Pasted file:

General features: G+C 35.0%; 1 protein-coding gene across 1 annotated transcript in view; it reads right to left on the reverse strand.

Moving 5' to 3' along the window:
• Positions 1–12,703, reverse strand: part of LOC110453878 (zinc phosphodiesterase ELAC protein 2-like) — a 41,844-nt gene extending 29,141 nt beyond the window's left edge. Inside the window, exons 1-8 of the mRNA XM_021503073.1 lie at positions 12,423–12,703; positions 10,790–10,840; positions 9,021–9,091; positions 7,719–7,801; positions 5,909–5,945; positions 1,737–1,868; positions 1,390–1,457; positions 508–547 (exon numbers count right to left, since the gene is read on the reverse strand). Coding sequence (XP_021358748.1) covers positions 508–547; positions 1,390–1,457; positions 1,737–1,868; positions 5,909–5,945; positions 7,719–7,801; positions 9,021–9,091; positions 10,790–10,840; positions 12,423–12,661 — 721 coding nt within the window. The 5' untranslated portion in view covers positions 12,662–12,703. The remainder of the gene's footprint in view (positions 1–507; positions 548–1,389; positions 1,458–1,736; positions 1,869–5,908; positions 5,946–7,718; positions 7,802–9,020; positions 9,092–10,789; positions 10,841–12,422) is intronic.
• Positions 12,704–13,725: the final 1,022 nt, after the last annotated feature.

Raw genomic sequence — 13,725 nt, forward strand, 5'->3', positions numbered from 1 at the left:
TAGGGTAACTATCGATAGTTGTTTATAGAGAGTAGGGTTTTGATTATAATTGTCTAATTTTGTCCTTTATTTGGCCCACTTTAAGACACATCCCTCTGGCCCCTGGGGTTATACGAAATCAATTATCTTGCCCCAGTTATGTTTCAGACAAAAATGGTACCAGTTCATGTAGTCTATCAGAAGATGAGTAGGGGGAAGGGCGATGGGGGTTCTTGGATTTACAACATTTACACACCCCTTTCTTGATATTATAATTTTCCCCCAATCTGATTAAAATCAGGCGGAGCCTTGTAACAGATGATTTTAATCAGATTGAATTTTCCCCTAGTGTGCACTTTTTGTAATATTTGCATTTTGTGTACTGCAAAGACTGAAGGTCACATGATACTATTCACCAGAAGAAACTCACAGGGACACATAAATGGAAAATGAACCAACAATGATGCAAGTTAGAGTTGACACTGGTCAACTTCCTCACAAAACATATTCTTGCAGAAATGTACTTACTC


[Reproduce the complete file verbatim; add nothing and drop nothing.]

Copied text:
General features: G+C 35.0%; 1 protein-coding gene across 1 annotated transcript in view; it reads right to left on the reverse strand.

Moving 5' to 3' along the window:
• Positions 1–12,703, reverse strand: part of LOC110453878 (zinc phosphodiesterase ELAC protein 2-like) — a 41,844-nt gene extending 29,141 nt beyond the window's left edge. Inside the window, exons 1-8 of the mRNA XM_021503073.1 lie at positions 12,423–12,703; positions 10,790–10,840; positions 9,021–9,091; positions 7,719–7,801; positions 5,909–5,945; positions 1,737–1,868; positions 1,390–1,457; positions 508–547 (exon numbers count right to left, since the gene is read on the reverse strand). Coding sequence (XP_021358748.1) covers positions 508–547; positions 1,390–1,457; positions 1,737–1,868; positions 5,909–5,945; positions 7,719–7,801; positions 9,021–9,091; positions 10,790–10,840; positions 12,423–12,661 — 721 coding nt within the window. The 5' untranslated portion in view covers positions 12,662–12,703. The remainder of the gene's footprint in view (positions 1–507; positions 548–1,389; positions 1,458–1,736; positions 1,869–5,908; positions 5,946–7,718; positions 7,802–9,020; positions 9,092–10,789; positions 10,841–12,422) is intronic.
• Positions 12,704–13,725: the final 1,022 nt, after the last annotated feature.

Raw genomic sequence — 13,725 nt, forward strand, 5'->3', positions numbered from 1 at the left:
TAGGGTAACTATCGATAGTTGTTTATAGAGAGTAGGGTTTTGATTATAATTGTCTAATTTTGTCCTTTATTTGGCCCACTTTAAGACACATCCCTCTGGCCCCTGGGGTTATACGAAATCAATTATCTTGCCCCAGTTATGTTTCAGACAAAAATGGTACCAGTTCATGTAGTCTATCAGAAGATGAGTAGGGGGAAGGGCGATGGGGGTTCTTGGATTTACAACATTTACACACCCCTTTCTTGATATTATAATTTTCCCCCAATCTGATTAAAATCAGGCGGAGCCTTGTAACAGATGATTTTAATCAGATTGAATTTTCCCCTAGTGTGCACTTTTTGTAATATTTGCATTTTGTGTACTGCAAAGACTGAAGGTCACATGATACTATTCACCAGAAGAAACTCACAGGGACACATAAATGGAAAATGAACCAACAATGATGCAAGTTAGAGTTGACACTGGTCAACTTCCTCACAAAACATATTCTTGCAGAAATGTACTTACTC